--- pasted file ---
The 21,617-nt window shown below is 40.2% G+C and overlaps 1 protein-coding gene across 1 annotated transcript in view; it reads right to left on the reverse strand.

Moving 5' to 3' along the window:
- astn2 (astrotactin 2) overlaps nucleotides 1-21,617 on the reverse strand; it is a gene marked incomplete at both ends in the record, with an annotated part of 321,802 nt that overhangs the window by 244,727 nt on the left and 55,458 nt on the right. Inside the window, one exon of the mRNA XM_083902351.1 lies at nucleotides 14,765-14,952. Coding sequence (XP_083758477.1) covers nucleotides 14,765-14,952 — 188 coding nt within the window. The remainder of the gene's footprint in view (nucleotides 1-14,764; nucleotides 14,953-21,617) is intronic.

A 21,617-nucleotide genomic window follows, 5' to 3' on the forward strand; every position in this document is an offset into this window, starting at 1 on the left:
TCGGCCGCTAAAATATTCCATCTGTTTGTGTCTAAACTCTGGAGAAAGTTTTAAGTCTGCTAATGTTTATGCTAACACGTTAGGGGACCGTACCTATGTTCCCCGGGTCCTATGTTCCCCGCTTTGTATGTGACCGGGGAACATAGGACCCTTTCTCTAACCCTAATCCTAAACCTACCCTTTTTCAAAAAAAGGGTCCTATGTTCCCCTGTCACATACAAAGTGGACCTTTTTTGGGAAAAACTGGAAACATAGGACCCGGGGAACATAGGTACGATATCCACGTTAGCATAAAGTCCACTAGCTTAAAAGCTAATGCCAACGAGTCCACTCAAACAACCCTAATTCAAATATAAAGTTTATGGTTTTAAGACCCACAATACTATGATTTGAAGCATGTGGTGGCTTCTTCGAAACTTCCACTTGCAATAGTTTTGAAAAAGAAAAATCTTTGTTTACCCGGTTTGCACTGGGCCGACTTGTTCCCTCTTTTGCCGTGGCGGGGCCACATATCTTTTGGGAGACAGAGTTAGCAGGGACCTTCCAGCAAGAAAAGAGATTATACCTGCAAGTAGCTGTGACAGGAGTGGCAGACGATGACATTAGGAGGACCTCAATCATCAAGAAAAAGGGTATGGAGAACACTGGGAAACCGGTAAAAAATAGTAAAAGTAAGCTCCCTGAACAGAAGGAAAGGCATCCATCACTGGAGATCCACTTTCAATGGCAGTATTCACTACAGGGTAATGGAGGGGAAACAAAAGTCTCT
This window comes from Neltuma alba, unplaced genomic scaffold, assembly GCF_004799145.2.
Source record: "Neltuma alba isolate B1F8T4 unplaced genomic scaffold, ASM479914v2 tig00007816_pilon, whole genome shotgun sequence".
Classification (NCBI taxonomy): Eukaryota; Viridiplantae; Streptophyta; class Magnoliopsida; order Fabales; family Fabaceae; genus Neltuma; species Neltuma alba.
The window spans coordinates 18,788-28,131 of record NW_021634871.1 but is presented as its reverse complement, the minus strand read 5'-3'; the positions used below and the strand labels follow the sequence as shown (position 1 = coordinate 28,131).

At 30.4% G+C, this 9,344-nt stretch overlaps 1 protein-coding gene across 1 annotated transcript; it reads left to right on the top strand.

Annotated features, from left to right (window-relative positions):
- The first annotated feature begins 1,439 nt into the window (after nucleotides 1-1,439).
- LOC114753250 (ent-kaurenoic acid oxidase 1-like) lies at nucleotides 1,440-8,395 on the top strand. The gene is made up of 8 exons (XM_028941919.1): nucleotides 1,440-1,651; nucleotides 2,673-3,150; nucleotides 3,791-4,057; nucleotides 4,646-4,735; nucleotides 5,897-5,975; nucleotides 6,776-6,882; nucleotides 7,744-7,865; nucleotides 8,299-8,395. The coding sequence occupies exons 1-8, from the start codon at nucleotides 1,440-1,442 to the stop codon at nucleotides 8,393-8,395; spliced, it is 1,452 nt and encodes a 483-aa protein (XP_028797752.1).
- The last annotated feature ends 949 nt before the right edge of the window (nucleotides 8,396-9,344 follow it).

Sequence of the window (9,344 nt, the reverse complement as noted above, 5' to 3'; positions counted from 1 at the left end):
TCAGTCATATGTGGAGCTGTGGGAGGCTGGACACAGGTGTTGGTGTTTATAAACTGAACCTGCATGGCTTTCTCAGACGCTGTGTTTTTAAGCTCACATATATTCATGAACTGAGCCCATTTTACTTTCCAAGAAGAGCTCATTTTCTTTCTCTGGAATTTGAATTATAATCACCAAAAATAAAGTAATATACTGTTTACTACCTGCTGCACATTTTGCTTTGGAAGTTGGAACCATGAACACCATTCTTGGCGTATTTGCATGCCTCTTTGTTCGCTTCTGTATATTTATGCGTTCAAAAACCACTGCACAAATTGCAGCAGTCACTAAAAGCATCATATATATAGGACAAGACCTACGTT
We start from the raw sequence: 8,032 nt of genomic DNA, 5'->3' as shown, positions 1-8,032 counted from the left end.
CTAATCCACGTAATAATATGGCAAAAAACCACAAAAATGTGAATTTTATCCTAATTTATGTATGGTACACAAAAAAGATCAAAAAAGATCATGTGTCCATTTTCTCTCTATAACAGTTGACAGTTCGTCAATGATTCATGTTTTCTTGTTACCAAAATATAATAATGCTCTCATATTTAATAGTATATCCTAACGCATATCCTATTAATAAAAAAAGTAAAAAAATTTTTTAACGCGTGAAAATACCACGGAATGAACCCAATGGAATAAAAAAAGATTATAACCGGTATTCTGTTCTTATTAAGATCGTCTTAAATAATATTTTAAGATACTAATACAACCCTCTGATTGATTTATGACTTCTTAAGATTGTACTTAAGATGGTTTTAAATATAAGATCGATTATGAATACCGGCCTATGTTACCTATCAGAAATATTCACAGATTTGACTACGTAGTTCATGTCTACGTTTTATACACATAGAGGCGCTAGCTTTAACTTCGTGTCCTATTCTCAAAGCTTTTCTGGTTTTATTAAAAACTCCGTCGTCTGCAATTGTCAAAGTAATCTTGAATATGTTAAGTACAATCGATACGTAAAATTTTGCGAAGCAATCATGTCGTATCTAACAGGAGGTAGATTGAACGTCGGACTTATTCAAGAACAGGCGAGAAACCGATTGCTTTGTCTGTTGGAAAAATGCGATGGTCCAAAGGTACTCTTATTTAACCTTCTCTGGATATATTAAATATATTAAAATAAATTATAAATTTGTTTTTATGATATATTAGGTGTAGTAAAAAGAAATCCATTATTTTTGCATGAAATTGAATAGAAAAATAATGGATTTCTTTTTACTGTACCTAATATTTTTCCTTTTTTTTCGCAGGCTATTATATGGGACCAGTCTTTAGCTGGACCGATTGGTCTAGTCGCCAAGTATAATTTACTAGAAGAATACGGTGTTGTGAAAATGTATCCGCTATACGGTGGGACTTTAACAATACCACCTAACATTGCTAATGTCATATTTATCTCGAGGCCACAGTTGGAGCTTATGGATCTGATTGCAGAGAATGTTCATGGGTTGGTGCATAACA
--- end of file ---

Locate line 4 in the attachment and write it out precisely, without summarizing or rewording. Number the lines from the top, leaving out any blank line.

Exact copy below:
A 21,617-nucleotide genomic window follows, 5' to 3' on the forward strand; every position in this document is an offset into this window, starting at 1 on the left: